Santa Cruz is a big surfing town, with some of the best and biggest waves in the U.S. They have a surfing museum, housed in a cute little lighthouse, that explains how surfing was introduced to the area from Hawaiians in the 1930's. Originally, they used enormous (like 15 foot long) surfboards, and gradually moved to smaller and lighter ones. It looked like the development of a wet suit was a big breakthrough, because the area can be quite cold. Here's a photo of the surfing museum:

I had thought of signing up for a surfing class, which is scheduled around the time of the tides, but the surf school website said that there were no good times to surf that day...the optimal tides were all during the darkness hours. I did get a chance to watch some people surfing, just off the cliff from the surfing museum, and that was quite entertaining. Here's a video of a guy surfing...I wasn't much of a cameraman on this, but at least it will give you a sense of it.

I enjoyed visiting the Santa Cruz Boardwalk, a famous amusement park right along the beach. Two of its rides--the Giant Dipper roller coaster and a Carousel--are National Historic Monuments. It was a kick to ride them....I'm not usually the screaming type, but I found myself screaming for most of the Giant Dipper ride. If you were on one of the outer horses on the carousel ride, you could grab a ring from machine that held them out towards you each time you went around and try to throw the ring into a target (a clown's face) a little further around where you'd be rewarded with lights and buzzers if you hit the target. Here's a view of the Boardwalk from the nearby Municipal Pier.

Sunday I went to church at the Santa Cruz ward, and enjoyed all the friendly and welcoming people there. I also spent some time visiting the campus of the University of California at Santa Cruz, where the buildings are nestled into the middle of a redwood forest. As I was walking around the campus, I happened to see a man standing on his head, talking to two young women who were taking notes. I snapped this quick photo (sorry it's so blurry...I was working fast to capture the moment):

The girls noticed me and so the guy came down from his headstand to say hello. I asked if he was a yoga instructor (since the only adult I know who stands on her head much is my yoga instructor), but he wasn't. He's a recreation management anyway, you don't see that every day!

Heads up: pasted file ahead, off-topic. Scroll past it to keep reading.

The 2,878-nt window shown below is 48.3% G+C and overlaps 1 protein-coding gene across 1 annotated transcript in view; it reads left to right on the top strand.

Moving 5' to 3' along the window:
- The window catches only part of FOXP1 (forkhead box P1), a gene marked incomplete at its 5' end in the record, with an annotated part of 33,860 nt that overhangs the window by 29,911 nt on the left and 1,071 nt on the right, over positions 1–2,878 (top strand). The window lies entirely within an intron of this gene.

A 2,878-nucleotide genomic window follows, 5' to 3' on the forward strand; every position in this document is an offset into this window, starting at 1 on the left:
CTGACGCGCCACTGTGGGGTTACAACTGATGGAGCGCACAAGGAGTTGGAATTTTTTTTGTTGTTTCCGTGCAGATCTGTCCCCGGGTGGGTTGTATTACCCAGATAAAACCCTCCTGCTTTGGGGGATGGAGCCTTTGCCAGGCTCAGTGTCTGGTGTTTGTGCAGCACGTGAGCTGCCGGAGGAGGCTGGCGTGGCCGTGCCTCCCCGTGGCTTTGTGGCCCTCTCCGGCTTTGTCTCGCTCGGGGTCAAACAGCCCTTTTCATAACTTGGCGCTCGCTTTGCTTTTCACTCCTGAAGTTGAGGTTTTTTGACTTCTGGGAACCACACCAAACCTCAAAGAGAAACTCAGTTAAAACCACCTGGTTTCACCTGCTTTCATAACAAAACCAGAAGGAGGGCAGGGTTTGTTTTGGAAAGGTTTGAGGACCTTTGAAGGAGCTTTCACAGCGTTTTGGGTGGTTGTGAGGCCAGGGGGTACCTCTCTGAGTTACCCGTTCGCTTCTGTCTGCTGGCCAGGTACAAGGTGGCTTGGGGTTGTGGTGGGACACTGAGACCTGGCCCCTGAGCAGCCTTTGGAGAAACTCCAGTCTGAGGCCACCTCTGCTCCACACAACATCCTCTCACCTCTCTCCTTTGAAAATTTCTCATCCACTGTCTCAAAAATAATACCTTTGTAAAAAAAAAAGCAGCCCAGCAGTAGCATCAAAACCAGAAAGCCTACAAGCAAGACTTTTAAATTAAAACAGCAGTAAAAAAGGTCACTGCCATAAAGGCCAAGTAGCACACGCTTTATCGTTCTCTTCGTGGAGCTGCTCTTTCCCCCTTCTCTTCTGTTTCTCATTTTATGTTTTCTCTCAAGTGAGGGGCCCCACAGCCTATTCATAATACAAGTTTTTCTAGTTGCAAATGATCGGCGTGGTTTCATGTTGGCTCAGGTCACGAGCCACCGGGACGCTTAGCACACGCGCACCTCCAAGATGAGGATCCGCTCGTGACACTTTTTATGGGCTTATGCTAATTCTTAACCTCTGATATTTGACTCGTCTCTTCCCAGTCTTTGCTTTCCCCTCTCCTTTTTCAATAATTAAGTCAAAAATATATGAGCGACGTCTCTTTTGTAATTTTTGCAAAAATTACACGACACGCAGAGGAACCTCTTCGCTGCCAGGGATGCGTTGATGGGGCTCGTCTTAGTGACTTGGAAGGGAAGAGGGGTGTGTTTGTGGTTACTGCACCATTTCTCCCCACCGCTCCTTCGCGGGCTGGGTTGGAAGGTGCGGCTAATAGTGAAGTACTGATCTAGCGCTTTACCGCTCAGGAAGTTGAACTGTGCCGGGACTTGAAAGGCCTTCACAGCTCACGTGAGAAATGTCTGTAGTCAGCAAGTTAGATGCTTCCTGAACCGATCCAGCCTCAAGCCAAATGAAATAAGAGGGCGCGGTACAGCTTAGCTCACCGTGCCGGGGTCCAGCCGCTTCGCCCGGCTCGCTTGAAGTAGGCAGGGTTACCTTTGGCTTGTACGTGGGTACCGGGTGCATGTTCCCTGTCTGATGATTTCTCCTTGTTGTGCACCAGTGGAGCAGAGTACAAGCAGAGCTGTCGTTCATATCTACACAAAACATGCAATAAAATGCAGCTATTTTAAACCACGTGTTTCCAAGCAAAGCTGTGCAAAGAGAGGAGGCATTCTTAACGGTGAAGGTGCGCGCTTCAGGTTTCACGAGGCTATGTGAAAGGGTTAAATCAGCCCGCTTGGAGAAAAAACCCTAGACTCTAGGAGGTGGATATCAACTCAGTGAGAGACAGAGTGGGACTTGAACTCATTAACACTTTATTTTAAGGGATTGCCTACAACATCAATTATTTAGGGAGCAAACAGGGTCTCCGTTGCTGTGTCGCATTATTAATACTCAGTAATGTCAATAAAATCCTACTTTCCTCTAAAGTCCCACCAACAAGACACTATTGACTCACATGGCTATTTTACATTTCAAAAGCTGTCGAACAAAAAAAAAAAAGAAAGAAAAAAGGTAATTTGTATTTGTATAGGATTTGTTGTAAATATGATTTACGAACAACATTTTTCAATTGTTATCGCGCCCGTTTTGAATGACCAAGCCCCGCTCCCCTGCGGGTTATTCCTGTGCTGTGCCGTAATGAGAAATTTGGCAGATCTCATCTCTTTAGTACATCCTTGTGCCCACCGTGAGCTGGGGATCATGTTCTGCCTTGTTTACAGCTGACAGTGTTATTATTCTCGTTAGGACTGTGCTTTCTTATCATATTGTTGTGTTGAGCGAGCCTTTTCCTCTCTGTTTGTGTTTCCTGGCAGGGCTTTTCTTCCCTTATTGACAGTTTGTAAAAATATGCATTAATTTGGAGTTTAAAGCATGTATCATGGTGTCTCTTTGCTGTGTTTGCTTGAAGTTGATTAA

One of the fun surprises of the trip was to stumble across a Buddhist monastery (the Taungpulu Monastery) as I was driving through the forest on my way to Big Basin Redwood State Park. There was a big sign with two arrows--"Pagoda" one way and "Monastery" another. That triggered my curiosity, and so I parked my car and quietly walked up the steep hill towards the Pagoda. Here's what I found--not just one, but two gold domed pagodas:

One of them was a shrine that you could enter, with a fancy doorway.

This sign was on the shrine door:

The shrine was locked, and I didn't see a single soul. Walking around the quiet and peaceful place reminded me of the Buddhist friends I made in my kung-fu teacher was a Buddhist monk and several of the top students were his disciples. I respected them a great deal and tried to approach the pagoda at this forest monastery with respect also.

When I reached Big Basin Redwood Park, I went on a walking tour with a volunteer ranger. She was very good and entertaining, and had us eat huckleberries, role play as if we were trees during a storm, and so by the end of the tour, all 10 of us or so were good friends and knew a little about each other. I liked seeing the enormous trees named the mother and father of the forest (one of them was as tall as a football field and was 70 feet around at the base!). Here's a little video about a very interesting hollow tree that is still growing:

From there, I drove on a narrow road with lots of tight curves back towards San Jose. I stopped at this viewpoint, and some nice motorcycle guys took this photo for me:
That evening, I visited the missions at Santa Clara and San Jose before returning my rental car. It was a fun and relaxing weekend.


David Terry said...

It's fun getting to see all your little adventures. You certainly get out a lot more than I do! So thanks for sharing! :)

June said...

Robert and I visited some of those places last year and took some pictures very similar to yours. That was my first time there and it was awesome!

The Conlins said...

Cindy- Nice pictures, nice blog! About the GPS unit...we have a handheld one. I love to go geocaching; it is good clean treasure hunting for everyone. If you don't already know about it, go to Kathy

Shelly said...

Cindy, I love reading your blog. I think I would love to live vicariously through you! :-) Keep those fun trips coming!